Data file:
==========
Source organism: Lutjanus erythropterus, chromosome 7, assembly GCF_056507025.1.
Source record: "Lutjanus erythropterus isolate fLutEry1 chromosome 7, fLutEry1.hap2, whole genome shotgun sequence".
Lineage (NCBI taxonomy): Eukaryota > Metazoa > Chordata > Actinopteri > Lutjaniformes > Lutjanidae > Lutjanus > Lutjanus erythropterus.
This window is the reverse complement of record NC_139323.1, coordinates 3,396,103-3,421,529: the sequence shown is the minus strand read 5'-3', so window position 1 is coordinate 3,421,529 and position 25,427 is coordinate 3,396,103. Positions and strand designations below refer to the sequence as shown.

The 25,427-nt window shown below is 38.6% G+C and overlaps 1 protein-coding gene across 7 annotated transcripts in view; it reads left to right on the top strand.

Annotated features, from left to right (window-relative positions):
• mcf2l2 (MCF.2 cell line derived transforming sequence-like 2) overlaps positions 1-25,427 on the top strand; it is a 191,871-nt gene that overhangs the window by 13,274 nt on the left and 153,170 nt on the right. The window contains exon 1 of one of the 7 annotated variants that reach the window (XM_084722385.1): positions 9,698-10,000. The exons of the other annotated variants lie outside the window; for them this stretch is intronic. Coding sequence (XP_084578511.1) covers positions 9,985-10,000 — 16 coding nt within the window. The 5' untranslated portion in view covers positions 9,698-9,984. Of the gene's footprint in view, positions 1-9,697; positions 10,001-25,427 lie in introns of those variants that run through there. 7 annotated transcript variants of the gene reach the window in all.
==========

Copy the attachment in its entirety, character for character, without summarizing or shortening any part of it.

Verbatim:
Source organism: Lutjanus erythropterus, chromosome 7, assembly GCF_056507025.1.
Source record: "Lutjanus erythropterus isolate fLutEry1 chromosome 7, fLutEry1.hap2, whole genome shotgun sequence".
Lineage (NCBI taxonomy): Eukaryota > Metazoa > Chordata > Actinopteri > Lutjaniformes > Lutjanidae > Lutjanus > Lutjanus erythropterus.
This window is the reverse complement of record NC_139323.1, coordinates 3,396,103-3,421,529: the sequence shown is the minus strand read 5'-3', so window position 1 is coordinate 3,421,529 and position 25,427 is coordinate 3,396,103. Positions and strand designations below refer to the sequence as shown.

The 25,427-nt window shown below is 38.6% G+C and overlaps 1 protein-coding gene across 7 annotated transcripts in view; it reads left to right on the top strand.

Annotated features, from left to right (window-relative positions):
• mcf2l2 (MCF.2 cell line derived transforming sequence-like 2) overlaps positions 1-25,427 on the top strand; it is a 191,871-nt gene that overhangs the window by 13,274 nt on the left and 153,170 nt on the right. The window contains exon 1 of one of the 7 annotated variants that reach the window (XM_084722385.1): positions 9,698-10,000. The exons of the other annotated variants lie outside the window; for them this stretch is intronic. Coding sequence (XP_084578511.1) covers positions 9,985-10,000 — 16 coding nt within the window. The 5' untranslated portion in view covers positions 9,698-9,984. Of the gene's footprint in view, positions 1-9,697; positions 10,001-25,427 lie in introns of those variants that run through there. 7 annotated transcript variants of the gene reach the window in all.